It goes without saying that becoming CEO within a year, and at the age of just 24, is quite the acheivement, and Eliomaria says his responsibility and determination as a project manager landed him the coveted position.

He said: “I was given the responsibility to restructure an organisation over 100 years old with very important relationships with both public and private sectors.

"At the same time, being 24 years old, I wanted to prove to everybody that I could make it.”

Eliomaria started at ITKAM as a project manager and was able to see the problems causing the organisation’s difficult financial situation. To improve this, he created a restructure plan and says he wasn’t afraid to present to the board – a plan which has been accepted.

He said: “Without the trust of some key employees of ITKAM who worked together with me since the start of the project, it would have been much more difficult. Afterwards, these people became the managers of the Chamber.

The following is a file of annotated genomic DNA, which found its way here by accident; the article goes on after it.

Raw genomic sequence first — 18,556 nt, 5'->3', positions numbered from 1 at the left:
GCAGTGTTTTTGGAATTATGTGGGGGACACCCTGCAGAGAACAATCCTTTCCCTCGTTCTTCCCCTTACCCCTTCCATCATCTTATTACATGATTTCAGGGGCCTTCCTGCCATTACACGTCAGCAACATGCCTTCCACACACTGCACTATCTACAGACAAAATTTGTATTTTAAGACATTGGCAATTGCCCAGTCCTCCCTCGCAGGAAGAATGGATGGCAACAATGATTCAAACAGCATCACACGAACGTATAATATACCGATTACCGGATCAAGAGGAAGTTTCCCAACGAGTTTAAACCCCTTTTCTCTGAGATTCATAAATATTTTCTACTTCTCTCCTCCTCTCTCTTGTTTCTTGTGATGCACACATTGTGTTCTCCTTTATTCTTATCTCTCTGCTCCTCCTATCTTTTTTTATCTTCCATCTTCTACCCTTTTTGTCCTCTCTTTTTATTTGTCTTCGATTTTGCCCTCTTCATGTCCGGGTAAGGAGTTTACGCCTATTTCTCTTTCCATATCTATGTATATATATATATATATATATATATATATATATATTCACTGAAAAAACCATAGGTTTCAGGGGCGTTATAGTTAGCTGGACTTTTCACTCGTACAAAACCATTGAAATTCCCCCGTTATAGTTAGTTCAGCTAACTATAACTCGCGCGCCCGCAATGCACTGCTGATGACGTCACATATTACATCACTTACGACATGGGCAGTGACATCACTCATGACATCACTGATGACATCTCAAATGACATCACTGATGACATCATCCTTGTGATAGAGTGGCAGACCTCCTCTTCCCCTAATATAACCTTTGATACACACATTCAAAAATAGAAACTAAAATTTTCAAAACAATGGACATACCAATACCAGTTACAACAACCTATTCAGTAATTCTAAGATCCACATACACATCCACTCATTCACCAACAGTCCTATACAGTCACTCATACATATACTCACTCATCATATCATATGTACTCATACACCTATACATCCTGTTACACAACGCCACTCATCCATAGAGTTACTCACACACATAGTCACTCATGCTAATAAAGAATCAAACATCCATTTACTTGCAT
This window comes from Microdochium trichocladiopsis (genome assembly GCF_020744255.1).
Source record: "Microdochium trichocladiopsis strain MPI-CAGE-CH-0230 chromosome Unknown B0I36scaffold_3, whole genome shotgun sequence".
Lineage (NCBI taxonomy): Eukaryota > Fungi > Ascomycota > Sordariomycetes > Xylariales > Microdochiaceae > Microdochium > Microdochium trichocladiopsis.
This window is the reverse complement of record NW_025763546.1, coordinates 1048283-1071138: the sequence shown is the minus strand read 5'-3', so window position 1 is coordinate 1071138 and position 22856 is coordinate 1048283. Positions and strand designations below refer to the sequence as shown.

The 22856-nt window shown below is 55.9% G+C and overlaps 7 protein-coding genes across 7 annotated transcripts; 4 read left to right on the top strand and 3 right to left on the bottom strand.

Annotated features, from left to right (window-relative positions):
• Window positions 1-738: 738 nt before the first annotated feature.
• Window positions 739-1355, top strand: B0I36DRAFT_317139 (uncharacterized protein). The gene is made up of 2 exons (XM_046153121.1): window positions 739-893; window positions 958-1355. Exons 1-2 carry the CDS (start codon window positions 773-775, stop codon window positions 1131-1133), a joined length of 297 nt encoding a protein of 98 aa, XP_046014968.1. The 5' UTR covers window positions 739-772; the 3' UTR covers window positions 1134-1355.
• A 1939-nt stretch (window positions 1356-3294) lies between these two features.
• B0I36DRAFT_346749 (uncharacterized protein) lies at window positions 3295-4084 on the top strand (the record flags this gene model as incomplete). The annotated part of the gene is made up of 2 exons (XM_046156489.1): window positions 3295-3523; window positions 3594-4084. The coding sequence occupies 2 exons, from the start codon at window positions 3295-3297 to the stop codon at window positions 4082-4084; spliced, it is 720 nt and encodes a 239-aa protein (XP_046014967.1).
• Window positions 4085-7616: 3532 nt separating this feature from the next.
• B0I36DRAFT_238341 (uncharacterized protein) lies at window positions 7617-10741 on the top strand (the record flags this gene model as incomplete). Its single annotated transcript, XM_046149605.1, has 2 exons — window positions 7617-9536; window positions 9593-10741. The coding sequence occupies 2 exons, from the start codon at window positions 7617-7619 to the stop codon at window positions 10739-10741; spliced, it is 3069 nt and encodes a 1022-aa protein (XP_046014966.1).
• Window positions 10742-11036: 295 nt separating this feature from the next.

Does a MiM prepare you for the world of work? 

Eliomaria says he is satisfied with the knowledge and skills acquired at FS to help him in his career, the same as his classmates who were also able to find jobs during or right after the MiM.

He feels the concentrations in manufacturing, strategy and banking lead students to top industry players, and courses offered in the MiM give students an overview of units and jobs present in a firm. He added: “When I look at the companies and positions that I and my classmates reached in this amount of time after graduation, I could not feel prouder.

“Most students work three days a week alongside their studies and this creates an environment of knowledge-sharing that is difficult to find in other master’s programmes.

“The MiM helped me be ready to deal with the different inputs that I have to manage during the day. Thanks to my classmates, I had precious insight into other sectors and jobs which helped me better understand which career path I wanted to take.” 

This article was originally published in September 2021 .